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Hunstanton On top of Hunstanton’s landmark red and white cliffs is another famous landmark – The Hunstanton Lighthouse, which ceased operating in 1921 and is now a holiday home. Nearby stands the ruin of St Edmund’s Chapel named after the young St Edmund (adopted by the King of East Anglia in Germany) who arrived in Hunstanton in 855AD to claim his land upon the King’s death. In 869AD the Danes attacked and tried to force Edmund to renounce his Christian beliefs. Stories say, because he refused to do so, the Danes tied him up and shot him with arrows. A wolf then stood guard over his body until it could be buried in a shrine at what is now Bury St Edmunds. This is the depiction on the town’s sign.

KLmagazine March 2011

Although it is a pleasure to walk around the seaside resort there are two other, more unusual ways to explore the town – The Wash Monster and The Land Train both operated by Searles Leisure Group. The Wash Monster is arguably the most notable of all the vessels in the Searles Sea Tours collection, recognised for its sharks head design. Originally used by the American forces, this huge craft was the first 60 seater amphibious craft to be used commercially anywhere in the world and can travel at 13mph on sand and 8 knots in the water! A unique way to see Hunstanton’s coast by sea! To save your legs there is a regular service operated by the miniature land train to and from the Searles resort into the town during the season.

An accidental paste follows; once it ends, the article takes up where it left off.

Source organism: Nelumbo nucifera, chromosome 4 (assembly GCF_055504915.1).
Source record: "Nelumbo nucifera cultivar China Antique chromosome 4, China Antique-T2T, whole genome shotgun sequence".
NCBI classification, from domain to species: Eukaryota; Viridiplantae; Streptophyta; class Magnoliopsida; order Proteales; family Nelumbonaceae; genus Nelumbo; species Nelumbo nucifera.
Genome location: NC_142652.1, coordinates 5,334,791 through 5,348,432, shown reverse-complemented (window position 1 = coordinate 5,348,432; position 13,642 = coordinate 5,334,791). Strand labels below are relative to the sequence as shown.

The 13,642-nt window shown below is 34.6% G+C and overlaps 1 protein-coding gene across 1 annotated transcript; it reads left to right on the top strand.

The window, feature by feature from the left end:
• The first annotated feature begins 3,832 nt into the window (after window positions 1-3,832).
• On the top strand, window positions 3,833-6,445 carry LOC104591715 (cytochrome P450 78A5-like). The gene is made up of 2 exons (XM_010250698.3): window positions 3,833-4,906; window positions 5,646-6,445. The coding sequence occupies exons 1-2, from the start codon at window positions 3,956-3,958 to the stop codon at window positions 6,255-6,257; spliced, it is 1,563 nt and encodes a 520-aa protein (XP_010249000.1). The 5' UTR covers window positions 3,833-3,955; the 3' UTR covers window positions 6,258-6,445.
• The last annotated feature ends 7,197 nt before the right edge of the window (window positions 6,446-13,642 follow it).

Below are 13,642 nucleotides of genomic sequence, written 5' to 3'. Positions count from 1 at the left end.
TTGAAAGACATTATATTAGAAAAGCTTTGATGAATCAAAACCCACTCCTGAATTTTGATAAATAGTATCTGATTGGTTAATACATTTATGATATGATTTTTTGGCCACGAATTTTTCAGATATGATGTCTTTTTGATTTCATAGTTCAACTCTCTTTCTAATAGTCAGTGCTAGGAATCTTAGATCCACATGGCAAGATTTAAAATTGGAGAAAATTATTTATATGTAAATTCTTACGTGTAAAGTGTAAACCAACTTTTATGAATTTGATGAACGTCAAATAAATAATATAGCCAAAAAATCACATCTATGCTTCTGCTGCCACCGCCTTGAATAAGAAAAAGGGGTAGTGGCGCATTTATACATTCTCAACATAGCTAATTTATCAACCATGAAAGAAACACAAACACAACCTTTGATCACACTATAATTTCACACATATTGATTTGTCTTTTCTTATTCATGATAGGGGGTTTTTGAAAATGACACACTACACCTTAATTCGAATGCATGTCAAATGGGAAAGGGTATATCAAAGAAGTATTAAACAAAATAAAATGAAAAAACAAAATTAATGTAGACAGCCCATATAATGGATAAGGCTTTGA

March 2011  
March 2011  

The March 2011 issue of KL Magazine